22 IMF loans in 64 years: Pakistan and the International Monetary Fund loan history

IMF Pakistan

Since 1950, Pakistan has been a member of the International Monetary Fund and IMF has granted loans to Pakistan on twenty-two occasions, the most recent in 2019. This is due to the instability of its economy and its reliance on imports. 

Pakistan IMF Loan History 

Pakistan joined the IMF in 1950 as a recently formed country that had been experiencing economic issues since its independence from British India in 1947. 

Loan Starter

Pakistan sought a bailout from the IMF for the first time in 1958. On December 8, 1958, the IMF provided Pakistan with a standby loan of US$25,000. In 1965, Pakistan approached the IMF once more. On March 16, 1965, the IMF granted a war-torn nation US$37,500. Pakistan resorted to the IMF for the third time three years later, this time for balance of payment concerns, for which the IMF granted US$75,000 on October 17, 1968. 

IMF loans post 1971

After the Bangladesh Liberation War in 1971, Pakistan lost its eastern half, East Pakistan. Pakistan suffered significant losses as a result of this war. To satisfy its rising demands, Pakistan received loans of US$84,000 in 1972, US$75,000 in 1973, and another of US$75,000 in 1974.

IMF agree to Pakistan’s request to increase the loan size from $6 billion to $8 billion

Another urgent standby arrangement of US$80,000 was arranged in 1977. In 1980, a US$349,000 additional facility was attained three years later. However, Pakistan’s struggle remained, as the country withdrew another $730,000 from the US cold war against the Soviet Union. 

Benazir Bhutto

As democracy returned to Pakistan, a new age began, yet the old habits of mismanaging the economy persisted. On December 28, 1988, the Benazir Bhutto government withdrew US$194,480 as a standby agreement and another US$382,410 as a structural adjustment facility obligation. After the removal of Benazir Bhutto’s government, PML(N) came into power and Nawaz Sharif’s government decided not to go to the IMF in 1990, instead arranging donations from friendly countries such as Saudi Arabia.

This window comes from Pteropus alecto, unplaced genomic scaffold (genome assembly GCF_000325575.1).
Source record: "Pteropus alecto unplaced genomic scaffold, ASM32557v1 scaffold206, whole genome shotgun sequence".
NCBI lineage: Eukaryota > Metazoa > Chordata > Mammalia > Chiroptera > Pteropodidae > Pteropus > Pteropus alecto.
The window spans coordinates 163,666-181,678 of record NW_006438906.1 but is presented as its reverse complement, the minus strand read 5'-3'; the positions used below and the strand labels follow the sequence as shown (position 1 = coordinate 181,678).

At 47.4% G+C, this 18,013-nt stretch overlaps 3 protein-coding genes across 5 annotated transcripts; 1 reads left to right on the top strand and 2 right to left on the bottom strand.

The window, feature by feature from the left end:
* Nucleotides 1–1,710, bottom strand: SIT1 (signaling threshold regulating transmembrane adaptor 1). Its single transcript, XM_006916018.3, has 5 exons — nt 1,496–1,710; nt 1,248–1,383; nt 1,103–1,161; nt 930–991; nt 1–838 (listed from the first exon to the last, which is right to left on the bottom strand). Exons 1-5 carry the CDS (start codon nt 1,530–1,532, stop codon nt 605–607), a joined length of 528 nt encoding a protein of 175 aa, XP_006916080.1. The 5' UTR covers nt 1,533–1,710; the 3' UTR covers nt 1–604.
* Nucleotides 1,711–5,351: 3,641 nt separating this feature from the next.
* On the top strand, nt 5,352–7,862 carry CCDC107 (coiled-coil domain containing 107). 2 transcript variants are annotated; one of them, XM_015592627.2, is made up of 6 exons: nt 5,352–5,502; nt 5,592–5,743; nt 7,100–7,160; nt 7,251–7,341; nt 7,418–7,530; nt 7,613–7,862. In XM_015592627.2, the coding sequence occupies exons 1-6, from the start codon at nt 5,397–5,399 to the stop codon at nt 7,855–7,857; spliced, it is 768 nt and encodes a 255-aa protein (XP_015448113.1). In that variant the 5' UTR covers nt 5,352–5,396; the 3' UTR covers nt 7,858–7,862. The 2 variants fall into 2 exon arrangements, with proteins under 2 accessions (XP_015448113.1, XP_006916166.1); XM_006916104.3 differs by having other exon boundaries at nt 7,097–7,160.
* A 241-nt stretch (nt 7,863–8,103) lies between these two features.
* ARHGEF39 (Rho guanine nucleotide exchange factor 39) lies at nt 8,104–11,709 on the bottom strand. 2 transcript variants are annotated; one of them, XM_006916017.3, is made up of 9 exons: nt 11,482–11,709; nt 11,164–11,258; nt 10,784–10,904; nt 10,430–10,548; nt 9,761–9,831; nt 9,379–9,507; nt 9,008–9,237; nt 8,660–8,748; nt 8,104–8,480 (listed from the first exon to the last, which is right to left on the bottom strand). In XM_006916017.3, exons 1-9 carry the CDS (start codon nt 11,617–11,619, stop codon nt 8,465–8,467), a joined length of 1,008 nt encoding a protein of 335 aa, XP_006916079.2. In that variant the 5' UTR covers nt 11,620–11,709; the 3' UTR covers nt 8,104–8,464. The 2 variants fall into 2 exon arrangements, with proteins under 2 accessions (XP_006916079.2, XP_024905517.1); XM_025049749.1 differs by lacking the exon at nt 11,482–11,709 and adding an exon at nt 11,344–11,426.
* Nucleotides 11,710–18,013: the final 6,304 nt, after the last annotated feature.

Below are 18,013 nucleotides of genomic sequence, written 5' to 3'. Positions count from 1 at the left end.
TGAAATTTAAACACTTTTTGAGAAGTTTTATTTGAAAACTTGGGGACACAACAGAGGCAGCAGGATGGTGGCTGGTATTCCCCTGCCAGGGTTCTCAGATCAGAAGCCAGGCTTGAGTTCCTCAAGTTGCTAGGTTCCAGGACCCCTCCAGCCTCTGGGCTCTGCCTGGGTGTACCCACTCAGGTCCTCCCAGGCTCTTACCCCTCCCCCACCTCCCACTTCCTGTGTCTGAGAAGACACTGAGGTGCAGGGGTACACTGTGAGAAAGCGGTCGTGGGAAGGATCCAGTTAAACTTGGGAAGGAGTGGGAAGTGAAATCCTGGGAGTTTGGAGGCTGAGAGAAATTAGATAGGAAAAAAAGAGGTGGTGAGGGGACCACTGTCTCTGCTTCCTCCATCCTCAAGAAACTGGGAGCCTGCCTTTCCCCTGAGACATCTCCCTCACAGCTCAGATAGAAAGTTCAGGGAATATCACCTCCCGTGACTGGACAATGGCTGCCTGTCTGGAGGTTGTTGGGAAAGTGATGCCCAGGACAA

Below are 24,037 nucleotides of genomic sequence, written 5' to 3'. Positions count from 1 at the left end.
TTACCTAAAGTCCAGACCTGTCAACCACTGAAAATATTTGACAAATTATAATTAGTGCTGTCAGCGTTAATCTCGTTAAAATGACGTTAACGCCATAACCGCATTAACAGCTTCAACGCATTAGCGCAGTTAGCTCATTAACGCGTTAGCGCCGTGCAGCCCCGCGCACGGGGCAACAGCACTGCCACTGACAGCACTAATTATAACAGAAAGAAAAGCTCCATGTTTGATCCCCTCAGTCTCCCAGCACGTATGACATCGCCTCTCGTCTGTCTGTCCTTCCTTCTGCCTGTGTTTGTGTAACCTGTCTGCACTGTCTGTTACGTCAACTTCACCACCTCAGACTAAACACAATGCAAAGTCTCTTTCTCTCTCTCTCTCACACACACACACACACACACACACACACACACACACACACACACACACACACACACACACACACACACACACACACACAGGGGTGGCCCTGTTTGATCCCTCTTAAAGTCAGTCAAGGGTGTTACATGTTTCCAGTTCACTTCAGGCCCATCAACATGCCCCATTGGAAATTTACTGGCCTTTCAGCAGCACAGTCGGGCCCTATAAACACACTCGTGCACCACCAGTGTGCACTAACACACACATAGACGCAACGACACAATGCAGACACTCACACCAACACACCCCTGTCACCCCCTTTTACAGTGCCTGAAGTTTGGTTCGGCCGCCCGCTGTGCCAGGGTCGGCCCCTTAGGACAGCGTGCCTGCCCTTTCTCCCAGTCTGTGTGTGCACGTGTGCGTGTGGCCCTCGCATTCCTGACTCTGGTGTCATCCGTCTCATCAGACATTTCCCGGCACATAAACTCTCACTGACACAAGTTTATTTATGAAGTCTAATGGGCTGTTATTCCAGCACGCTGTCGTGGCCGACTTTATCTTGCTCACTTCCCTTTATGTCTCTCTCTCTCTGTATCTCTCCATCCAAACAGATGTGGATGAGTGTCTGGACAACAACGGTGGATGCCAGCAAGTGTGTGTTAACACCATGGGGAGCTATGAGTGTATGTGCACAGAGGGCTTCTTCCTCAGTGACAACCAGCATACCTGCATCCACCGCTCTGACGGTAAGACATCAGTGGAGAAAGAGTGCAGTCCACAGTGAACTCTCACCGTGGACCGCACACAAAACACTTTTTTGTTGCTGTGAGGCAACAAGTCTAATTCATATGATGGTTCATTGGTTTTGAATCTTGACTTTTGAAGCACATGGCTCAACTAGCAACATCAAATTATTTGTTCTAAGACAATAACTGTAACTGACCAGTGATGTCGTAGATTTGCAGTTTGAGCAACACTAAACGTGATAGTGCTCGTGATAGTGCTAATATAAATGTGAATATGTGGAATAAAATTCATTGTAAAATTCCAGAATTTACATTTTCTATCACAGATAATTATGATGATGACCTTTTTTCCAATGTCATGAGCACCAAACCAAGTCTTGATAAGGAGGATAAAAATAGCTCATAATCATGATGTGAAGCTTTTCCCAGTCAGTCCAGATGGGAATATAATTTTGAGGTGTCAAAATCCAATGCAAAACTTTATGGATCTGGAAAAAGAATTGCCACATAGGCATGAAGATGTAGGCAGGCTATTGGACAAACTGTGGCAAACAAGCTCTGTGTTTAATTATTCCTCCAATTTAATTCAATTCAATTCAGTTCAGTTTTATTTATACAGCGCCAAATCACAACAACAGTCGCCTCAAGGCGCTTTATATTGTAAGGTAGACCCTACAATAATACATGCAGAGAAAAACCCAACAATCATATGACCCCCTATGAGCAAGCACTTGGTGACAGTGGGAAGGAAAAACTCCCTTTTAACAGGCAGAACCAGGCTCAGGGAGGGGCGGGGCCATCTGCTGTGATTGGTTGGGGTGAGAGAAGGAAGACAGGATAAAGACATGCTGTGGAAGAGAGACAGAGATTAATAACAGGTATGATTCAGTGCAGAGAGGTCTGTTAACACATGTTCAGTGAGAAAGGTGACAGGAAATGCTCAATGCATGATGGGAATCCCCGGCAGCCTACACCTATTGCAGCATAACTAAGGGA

Political instability continued and yet again Benazir Bhutto regained power in 1993, and Pakistan went back to the IMF, where they agreed to a US$88,000 standby arrangement on September 16, 1993. Her government’s poor economic management continued when she received a loan of US$123,200 under the extended fund facility on February 22, 1994, and another US$172,200 on February 22, 1994. 

During that time, Pakistan’s economy remained in bad shape, and the country had to go to the IMF for the third time in the Bhutto administration. On the 13th of December 1995, Pakistan received a sum of US$294,690. 

Nawaz Sharif

Nawaz Sharif was again elected Prime Minister of Pakistan in 1997, as the Benazir Bhutto government was deposed on corruption charges, leaving Pakistan’s economy in shambles. On October 20, 1997, the Sharif government went to the IMF for the first time on an emergency basis and achieved an agreement for two amounts of US$265,370 and US$113,740. 

After more than two years of Nawaz Sharif premiership, the government was toppled again and this time by military dictator Pervaiz Musharraf. In 2000, Pakistan under the era of military command, received loan of $465,000 through standby arrangement and right after one year the handlers withdrawn another loan facility worth $861,420 under the extended credit facility. 

However, the democracy revived in Pakistan and the IMF granted Yousaf Raza Gillani a $7.6 billion loan in 2008. In 2013, when Nawaz Sharif’s government came back into power they went again to IMF and received $4,393,000 loan.

Imran Khan 

Imran Khan was elected Prime Minister of Pakistan in 2018. To circumvent harsh IMF terms, they obtained friendly loans from Saudi Arabia, the United Arab Emirates, and China. When economic conditions worsened in 2019, they sought a US$1044,000 loan from the IMF for the twenty-second time. The IMF granted the loan on the condition that energy tariffs be raised, energy subsidies be removed, taxes be raised, state entities be privatized, and budgetary adjustments be made. 

National Debt of Pakistan 

The debt owing by the government (including the Federal and Provincial Governments) serviced out of the consolidated fund, as well as debts owed to the International Monetary Fund, is referred to as Pakistan’s total public debt. 

Current Debt 

Pakistan’s public debt is estimated to be around PKR 42.9 trillion as of March 2022, accounting for 80.2 percent of the country’s gross domestic product (GDP). Domestic debt totaled PKR 28.0 trillion, while external debt totaled PKR 14.9 trillion (USD 86.4 billion). 

It is worth noting that during the last 64 years, the IMF has lent money to Pakistan 22 times. 

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